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War is no answer to a WMD threat
War is no answer to a WMD threat
Hans Blix and Wade Huntley
November 11, 2004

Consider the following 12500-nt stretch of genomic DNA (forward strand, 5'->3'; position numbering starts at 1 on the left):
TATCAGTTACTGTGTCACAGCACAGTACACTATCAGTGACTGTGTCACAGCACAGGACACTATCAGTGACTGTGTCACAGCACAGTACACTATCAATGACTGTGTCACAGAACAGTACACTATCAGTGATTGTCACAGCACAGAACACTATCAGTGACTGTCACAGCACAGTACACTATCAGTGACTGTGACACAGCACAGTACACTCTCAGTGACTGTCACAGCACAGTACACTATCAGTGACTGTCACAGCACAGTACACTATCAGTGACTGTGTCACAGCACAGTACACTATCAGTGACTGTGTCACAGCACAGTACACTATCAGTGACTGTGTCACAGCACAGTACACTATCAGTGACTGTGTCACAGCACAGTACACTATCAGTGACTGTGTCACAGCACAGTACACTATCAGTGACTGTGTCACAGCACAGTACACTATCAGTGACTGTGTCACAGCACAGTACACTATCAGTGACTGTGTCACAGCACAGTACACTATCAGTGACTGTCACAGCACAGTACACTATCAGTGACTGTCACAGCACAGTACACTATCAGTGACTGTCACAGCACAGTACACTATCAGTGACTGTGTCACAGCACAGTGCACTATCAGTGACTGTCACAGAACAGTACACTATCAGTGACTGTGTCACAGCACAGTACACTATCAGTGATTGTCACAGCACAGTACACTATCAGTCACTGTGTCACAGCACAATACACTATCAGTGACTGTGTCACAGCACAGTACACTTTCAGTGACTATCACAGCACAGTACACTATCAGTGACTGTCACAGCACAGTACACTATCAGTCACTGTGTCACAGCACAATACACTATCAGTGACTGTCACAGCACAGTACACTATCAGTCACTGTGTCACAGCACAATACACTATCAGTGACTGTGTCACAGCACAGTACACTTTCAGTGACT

Weapons of mass destruction constitute the greatest threat to global peace and security today. How is the world to meet this threat? The international Weapons of Mass Destruction Commission, meeting in Vancouver this week, aims to offer realistic and creative answers to this question. The problem is twofold: the threat of WMD coming into the possession of terrorist groups, and the threat of WMD proliferation among states. But these aspects are linked. Terrorists do not live on clouds -- they must have their feet on the territory of states. The international community has a right to expect that governments will prevent use of their territory as a base for terrorists to develop WMD capabilities or launch attacks. Revelations of Pakistani scientist Abdul Qadeer Khan's nuclear-technology trafficking have spurred international co-operation to prevent such trafficking. But more needs to be done to ensure the safekeeping of WMD materials. Using military means against terrorism, however, is like deploying cannon against mosquitoes. The occupation of Iraq is stimulating further terrorism and driving large numbers of civilians to support such extremism. Iraq is now more useful to al-Qaeda and other terrorist groups than it was under Saddam Hussein. The lesson is that the battle against Islamic jihadists must not be pursued in ways that strengthen anti-American and anti-Western attitudes among Islamic moderates. Military pressures have their place, but non-military measures to reduce incentives to terrorism must be on the agenda. Although the fear of terrorist threats generates the most headlines, an even more acute threat is the proliferation of WMD, especially nuclear weapons, among states. The non-proliferation regime, with the Non-Proliferation Treaty as the centrepiece, has had a good deal of success. The de facto proliferation to non-NPT parties Israel, India and Pakistan, and experiences with NPT parties North Korea, Iran, Iraq and Libya, indicate the need to strengthen this regime, not replace it. Iran and North Korea pose the starkest challenges. Both have disregarded their safeguard obligations, and North Korea says it is ready to develop nuclear capabilities. Either state's acquisition of nuclear weapons could spur domino effects. But North Korea has also said it is ready to "scrap" nuclear capacity if some conditions, including security guarantees, are fulfilled. Iran says it intends only to exercise its right to enrich uranium to fuel its reactors. Both seem ready to negotiate solutions. The U.S. action in Iraq was a costly way to eliminate WMD threats, and is surely not a model to follow. The United Nations-verified eradication of Iraq's WMD was meant to be a step toward making the region a WMD-free zone. Such a zone cannot be negotiated in a time of high tension, underscoring the imperative for progress in solving the Israeli-Palestinian issue. A new initiative for Middle East peace should start all the region's states on a path toward a WMD-free zone of co-operation. Similar concepts for the Korean peninsula could reinforce security assurances to North Korea as part of the six-party talks process under way. Global efforts to eliminate WMD have reached a fork in the road. The Bush administration has followed a dangerous path that may encourage others to pursue available weapons options. In its second term, the administration should return the United States to the kind of leadership it used to exercise in arms control and disarmament: the "lead wolf" that only in truly exceptional circumstances acts as a "lone wolf." U.S. ratification of a comprehensive test ban treaty and energetic promotion of a verified fissile material production cut-off would be met with enthusiasm throughout the world. Such initiatives would be responsive to the reality of WMD threats today -- not the virtual reality of politics. Former UN weapons inspector Hans Blix is chair of the Weapons of Mass Destruction Commission. He wrote this article with Wade Huntley, program director at the Simons Centre for Disarmament and Nonproliferation Research at the Liu Institute for Global Issues.
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